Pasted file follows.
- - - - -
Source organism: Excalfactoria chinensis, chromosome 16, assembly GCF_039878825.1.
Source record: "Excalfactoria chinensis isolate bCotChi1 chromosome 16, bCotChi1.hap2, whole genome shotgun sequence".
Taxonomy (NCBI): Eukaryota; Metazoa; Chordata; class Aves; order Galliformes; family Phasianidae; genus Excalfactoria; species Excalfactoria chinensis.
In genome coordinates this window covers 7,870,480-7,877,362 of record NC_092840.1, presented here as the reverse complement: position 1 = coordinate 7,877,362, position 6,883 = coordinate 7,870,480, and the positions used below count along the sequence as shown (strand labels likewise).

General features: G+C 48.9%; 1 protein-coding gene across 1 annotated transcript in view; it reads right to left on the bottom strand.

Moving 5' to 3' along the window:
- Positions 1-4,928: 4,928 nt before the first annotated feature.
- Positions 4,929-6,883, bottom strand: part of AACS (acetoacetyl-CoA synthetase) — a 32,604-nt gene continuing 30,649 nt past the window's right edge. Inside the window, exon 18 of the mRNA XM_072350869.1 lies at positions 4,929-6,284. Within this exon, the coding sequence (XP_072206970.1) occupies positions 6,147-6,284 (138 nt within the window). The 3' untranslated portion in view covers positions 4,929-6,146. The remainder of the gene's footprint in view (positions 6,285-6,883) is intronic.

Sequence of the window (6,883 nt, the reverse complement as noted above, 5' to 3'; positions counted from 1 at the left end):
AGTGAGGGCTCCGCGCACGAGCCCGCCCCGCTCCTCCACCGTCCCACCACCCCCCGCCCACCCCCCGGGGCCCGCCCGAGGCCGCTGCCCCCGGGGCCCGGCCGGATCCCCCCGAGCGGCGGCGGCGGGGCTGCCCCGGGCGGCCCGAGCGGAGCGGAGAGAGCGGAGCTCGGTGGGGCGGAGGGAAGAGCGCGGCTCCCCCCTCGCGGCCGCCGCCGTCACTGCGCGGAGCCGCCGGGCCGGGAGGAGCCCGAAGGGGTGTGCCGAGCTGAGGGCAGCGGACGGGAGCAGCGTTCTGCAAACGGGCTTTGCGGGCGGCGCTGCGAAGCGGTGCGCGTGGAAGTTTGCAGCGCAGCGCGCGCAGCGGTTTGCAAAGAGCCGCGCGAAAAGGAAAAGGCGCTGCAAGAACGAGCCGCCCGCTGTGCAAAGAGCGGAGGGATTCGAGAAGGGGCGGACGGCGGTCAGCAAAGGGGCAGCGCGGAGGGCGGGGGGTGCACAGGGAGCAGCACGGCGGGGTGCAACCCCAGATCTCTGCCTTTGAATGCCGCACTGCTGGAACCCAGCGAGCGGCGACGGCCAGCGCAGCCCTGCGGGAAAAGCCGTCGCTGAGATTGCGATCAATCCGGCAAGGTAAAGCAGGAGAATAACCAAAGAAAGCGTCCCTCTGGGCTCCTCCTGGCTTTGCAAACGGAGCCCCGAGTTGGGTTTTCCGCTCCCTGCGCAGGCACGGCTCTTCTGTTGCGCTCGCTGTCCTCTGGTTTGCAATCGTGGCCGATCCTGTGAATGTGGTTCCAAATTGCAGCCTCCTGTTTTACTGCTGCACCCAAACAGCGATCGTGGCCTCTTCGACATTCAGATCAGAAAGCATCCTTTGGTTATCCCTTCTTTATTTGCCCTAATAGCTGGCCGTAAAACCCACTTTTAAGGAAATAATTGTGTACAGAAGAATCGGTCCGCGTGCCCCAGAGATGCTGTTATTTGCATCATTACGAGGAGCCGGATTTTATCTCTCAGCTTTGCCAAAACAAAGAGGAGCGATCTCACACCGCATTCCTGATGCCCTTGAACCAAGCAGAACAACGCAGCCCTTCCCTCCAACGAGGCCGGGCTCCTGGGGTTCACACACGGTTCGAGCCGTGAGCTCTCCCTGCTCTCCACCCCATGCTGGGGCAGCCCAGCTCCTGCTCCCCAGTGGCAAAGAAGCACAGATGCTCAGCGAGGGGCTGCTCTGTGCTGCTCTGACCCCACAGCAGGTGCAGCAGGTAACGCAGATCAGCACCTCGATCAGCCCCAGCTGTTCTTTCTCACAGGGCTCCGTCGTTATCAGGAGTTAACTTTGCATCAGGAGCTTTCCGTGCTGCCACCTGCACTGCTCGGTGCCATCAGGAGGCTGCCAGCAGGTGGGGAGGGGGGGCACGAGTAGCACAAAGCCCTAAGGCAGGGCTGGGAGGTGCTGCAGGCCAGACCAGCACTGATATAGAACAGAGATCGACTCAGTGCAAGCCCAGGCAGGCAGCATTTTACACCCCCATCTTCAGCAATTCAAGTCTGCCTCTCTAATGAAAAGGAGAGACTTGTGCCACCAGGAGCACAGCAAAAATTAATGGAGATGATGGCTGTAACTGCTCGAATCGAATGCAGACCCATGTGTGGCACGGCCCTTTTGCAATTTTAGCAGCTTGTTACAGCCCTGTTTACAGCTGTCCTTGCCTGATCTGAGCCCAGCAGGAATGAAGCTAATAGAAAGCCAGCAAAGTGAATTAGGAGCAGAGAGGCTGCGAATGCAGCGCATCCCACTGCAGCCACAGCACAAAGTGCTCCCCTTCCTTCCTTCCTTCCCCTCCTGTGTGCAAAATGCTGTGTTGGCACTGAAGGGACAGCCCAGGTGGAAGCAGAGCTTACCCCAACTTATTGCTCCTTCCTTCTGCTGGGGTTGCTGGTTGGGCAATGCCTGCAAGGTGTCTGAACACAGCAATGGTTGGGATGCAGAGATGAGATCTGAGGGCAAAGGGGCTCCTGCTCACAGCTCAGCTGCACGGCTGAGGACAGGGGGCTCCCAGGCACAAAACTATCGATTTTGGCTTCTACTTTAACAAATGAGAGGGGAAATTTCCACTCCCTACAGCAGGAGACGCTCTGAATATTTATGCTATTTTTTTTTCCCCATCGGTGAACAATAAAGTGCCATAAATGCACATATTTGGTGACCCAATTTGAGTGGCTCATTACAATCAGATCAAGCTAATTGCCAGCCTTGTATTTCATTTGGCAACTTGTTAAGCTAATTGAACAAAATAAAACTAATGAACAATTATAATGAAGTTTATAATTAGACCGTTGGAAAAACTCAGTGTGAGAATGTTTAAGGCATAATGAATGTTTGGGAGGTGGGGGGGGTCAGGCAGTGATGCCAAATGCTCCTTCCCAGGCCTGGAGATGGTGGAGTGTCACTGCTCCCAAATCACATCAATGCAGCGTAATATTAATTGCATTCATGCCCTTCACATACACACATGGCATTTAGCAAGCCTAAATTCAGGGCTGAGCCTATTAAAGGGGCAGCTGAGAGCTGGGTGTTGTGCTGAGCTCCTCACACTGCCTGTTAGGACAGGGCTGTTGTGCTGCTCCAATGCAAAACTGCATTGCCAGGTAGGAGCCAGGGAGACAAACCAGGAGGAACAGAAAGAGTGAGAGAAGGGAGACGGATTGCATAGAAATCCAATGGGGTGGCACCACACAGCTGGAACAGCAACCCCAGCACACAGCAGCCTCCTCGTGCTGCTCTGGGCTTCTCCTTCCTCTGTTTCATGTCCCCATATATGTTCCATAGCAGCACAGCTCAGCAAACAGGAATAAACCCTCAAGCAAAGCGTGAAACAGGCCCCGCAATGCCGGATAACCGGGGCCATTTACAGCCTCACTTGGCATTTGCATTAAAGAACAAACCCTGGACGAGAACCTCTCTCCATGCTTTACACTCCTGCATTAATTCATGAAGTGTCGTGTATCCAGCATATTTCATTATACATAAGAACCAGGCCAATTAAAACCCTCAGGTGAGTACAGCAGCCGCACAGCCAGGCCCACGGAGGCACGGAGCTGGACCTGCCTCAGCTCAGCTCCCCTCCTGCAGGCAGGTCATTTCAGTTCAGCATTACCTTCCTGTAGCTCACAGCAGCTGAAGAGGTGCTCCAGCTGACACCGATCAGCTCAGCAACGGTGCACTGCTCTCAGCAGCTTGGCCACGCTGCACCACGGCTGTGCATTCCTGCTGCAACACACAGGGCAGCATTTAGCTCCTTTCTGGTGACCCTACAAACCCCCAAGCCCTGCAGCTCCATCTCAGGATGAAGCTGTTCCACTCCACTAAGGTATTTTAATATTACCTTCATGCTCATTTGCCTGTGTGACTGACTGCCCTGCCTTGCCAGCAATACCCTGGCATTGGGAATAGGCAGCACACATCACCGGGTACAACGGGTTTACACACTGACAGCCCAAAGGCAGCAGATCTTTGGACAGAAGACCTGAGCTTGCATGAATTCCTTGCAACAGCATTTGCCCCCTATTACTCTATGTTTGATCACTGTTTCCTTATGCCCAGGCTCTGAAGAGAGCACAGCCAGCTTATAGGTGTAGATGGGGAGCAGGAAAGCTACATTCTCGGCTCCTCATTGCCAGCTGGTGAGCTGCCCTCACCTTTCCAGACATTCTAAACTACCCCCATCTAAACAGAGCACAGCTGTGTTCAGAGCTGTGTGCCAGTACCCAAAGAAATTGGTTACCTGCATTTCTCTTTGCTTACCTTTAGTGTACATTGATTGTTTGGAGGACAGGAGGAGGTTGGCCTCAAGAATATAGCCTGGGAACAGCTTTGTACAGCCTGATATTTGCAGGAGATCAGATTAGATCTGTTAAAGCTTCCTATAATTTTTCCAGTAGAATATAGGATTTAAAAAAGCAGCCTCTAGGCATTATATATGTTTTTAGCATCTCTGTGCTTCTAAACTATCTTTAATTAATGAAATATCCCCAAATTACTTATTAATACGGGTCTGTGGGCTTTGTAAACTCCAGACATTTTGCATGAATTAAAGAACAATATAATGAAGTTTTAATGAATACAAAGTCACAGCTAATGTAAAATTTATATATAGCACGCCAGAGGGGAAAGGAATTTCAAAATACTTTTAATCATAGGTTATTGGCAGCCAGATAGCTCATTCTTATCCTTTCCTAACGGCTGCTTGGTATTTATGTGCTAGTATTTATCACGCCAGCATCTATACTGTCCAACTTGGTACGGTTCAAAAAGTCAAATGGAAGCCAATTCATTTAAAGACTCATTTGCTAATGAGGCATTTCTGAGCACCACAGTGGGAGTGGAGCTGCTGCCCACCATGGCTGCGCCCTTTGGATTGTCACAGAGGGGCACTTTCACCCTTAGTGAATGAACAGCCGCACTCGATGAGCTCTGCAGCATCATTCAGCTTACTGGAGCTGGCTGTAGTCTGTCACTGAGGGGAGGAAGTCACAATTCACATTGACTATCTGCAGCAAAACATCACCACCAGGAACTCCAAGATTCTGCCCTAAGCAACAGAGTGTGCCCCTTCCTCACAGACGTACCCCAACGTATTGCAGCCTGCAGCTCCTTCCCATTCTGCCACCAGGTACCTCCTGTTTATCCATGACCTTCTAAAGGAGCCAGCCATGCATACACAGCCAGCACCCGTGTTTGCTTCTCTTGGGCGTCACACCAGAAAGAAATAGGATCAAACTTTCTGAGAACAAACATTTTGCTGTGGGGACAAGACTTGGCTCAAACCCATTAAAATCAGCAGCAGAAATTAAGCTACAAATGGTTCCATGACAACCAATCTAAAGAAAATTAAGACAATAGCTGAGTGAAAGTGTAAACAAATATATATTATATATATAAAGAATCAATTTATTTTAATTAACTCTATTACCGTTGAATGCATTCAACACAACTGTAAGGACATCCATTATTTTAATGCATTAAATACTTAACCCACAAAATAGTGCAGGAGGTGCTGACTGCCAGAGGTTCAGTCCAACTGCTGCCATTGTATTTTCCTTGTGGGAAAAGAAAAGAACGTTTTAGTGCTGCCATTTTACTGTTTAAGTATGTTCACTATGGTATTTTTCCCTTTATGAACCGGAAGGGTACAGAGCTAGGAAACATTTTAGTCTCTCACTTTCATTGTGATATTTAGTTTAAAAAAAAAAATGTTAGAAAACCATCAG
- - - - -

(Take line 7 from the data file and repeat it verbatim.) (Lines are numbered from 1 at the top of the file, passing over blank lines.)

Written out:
- Positions 1-4,928: 4,928 nt before the first annotated feature.